Food – some people have ‘sticky chop’ night. ‘Fish night’. ‘Pot-luck’ dinner night. For my family, as previously mentioned, Monday night is up-the-bum chicken night. My family look forward to it come rain or ridiculously-sweltering-shine of recent days in London. In light of sweaty weather, last Monday I thought I would serve the chicken with a cold salad. No-one spoke to me for the rest of the evening.

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How she deserves to be served. With rice

Going out-out – Last year, a friend’s husband asked if I wanted in on Guns n’ Roses concert tickets and I immediately said yes. As the date came around I did question my 40+-year-old decision to trek to Hackney Wick on a Friday night, but it was the most amazing concert, which I wouldn’t have missed for the world. On the way back to the station, whilst trying to avoid eye contact with men pee’ing all along the barriers, my fellow giggers asked me if I enjoyed it. Yes, I said, as much fun as last year’s Secret Cinema ‘Dirty Dancing’ event. (I’m no longer invited to the Metallica gig.)

Online shop – It always comes on a Wednesday. Every Tuesday at swimming, I bore my swimming mum friend with what interesting things I can add to my final order. One week, friend didn’t show up and I got paranoid she was avoiding my food interrogation – so I went all gung-ho and swapped my delivery day to Tuesday.  Liberating I tell you. (I just run out of things by Thursday.)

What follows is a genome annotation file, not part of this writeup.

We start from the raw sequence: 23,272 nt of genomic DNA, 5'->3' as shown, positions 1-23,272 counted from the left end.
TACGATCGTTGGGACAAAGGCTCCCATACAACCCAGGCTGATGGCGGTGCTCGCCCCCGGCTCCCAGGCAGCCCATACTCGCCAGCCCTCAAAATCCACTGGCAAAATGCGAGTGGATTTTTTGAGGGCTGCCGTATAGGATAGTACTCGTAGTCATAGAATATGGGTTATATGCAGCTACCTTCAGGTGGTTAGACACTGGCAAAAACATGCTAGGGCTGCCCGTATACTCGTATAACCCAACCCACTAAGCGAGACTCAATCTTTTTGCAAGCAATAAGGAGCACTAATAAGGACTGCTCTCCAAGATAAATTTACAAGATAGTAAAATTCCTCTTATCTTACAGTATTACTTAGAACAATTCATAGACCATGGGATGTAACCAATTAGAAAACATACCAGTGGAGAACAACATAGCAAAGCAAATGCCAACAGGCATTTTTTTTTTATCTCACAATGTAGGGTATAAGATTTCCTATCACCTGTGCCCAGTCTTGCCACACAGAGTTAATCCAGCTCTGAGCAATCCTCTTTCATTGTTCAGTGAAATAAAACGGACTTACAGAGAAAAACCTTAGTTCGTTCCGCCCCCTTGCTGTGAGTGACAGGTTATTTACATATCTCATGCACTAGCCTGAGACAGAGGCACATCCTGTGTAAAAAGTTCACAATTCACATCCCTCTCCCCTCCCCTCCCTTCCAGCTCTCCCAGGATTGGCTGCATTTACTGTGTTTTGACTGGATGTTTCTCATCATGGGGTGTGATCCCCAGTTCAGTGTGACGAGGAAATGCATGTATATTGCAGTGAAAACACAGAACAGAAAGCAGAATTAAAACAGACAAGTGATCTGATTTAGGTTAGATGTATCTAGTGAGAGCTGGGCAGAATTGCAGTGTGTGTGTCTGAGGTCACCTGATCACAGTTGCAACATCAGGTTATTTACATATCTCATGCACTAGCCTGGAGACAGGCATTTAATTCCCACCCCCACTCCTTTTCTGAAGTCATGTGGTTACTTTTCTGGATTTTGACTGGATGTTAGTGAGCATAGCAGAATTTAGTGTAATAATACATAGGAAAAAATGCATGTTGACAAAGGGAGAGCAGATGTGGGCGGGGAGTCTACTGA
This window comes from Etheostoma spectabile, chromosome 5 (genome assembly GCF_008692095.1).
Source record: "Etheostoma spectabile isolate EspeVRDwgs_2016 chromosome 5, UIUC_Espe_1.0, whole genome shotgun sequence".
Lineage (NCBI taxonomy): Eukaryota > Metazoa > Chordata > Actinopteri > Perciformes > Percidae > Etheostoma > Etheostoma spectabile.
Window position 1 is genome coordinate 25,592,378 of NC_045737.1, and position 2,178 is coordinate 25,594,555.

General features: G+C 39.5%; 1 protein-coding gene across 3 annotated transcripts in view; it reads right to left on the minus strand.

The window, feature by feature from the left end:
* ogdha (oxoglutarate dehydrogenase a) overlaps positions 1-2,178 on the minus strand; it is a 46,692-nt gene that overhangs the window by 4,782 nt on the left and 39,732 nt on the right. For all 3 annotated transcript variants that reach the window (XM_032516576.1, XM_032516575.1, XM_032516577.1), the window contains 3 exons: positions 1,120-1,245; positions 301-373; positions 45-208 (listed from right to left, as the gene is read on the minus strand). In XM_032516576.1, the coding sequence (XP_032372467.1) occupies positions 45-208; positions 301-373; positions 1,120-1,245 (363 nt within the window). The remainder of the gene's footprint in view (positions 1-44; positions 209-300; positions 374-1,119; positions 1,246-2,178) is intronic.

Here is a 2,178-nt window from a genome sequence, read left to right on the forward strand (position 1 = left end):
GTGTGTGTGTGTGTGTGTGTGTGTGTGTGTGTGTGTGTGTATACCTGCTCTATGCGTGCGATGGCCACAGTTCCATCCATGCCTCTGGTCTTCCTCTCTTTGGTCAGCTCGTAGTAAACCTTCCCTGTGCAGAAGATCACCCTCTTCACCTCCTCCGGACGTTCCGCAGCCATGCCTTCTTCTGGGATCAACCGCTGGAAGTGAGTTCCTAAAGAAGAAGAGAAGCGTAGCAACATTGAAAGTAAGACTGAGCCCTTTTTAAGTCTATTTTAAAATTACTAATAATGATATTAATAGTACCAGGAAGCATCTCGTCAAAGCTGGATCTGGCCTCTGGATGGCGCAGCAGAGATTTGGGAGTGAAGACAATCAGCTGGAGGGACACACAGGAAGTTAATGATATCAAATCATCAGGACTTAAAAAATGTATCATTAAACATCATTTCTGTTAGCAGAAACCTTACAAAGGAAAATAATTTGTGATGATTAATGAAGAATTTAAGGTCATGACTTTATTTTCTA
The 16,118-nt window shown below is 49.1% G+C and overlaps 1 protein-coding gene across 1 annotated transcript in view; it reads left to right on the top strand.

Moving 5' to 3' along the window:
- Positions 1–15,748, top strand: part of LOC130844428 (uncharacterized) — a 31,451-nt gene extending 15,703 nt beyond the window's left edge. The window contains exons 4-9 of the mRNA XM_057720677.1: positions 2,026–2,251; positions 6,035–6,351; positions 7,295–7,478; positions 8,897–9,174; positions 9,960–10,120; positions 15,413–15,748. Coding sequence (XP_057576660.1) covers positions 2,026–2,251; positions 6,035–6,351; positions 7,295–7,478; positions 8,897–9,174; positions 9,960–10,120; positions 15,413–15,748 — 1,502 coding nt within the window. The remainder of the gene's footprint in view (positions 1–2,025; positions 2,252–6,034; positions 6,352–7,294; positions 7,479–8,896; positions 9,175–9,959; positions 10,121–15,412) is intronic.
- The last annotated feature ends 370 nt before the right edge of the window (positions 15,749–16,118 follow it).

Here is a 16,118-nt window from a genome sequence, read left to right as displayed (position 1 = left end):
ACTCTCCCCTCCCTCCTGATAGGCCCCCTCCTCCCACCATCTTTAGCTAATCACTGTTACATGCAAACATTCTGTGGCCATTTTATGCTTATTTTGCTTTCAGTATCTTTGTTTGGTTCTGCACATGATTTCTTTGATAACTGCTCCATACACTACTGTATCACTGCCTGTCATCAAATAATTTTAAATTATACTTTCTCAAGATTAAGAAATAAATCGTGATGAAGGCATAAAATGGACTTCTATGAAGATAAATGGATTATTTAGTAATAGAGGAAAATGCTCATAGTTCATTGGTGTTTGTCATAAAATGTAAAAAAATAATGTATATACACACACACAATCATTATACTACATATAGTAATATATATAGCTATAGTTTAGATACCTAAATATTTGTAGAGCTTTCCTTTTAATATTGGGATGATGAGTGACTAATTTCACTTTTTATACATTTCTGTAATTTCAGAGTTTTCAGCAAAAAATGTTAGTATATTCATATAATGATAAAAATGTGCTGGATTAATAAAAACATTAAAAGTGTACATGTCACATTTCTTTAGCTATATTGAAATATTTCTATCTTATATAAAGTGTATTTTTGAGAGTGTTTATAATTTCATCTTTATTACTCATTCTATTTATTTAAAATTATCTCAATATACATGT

New restaurants – I love food. Literally. Obsessed. So when we go to a new restaurant, I go with a vague idea of what’s on the menu. For those who are diet-restricted, I appreciate that checking beforehand is a necessity, but I love the surprise of a menu and checking out what dishes are going to other tables. when I go out with my Uni girls, one of them always seems to order wrong – it’s fine we’re used to it. There are five of us to basically feed her bits of our meal. She’s like a toddler that won’t eat something, but put it on your plate and she wants it. (Except she’s 41.)

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Diary – if you’re still a paper-diary fan like me, then you fall into one of two camps. Mid-year buyers (freaks) or January buyers (me, completely normal). I can’t be swayed on this.

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Petrol – I had a friend (still my friend 35 years on) whose mum would never let her petrol tank go below half-full. (Or half-empty depending on the type of person that you are.) A shrewd way to operate, sure, but often I quite enjoy that reckless feeling of ‘will I/won’t I make it’. That said, the initial thrill soon disappears when the petrol station you had in mind is closed. Panic sets in and you begin to sweat. “Does the car always judder like this?”

Some handy advice in case you didn’t know…

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… the arrow next to the fuel pump denotes which side your petrol cap is on, particularly handy on a hire car. nB. Not all cars have this, but lots do.

Go on – you know you want to check yours. Or maybe you’re one of those reckless types that parks up regardless and drag the hose the whole way across the back of the car if necessary.

(Sorry, but that’s not for me.)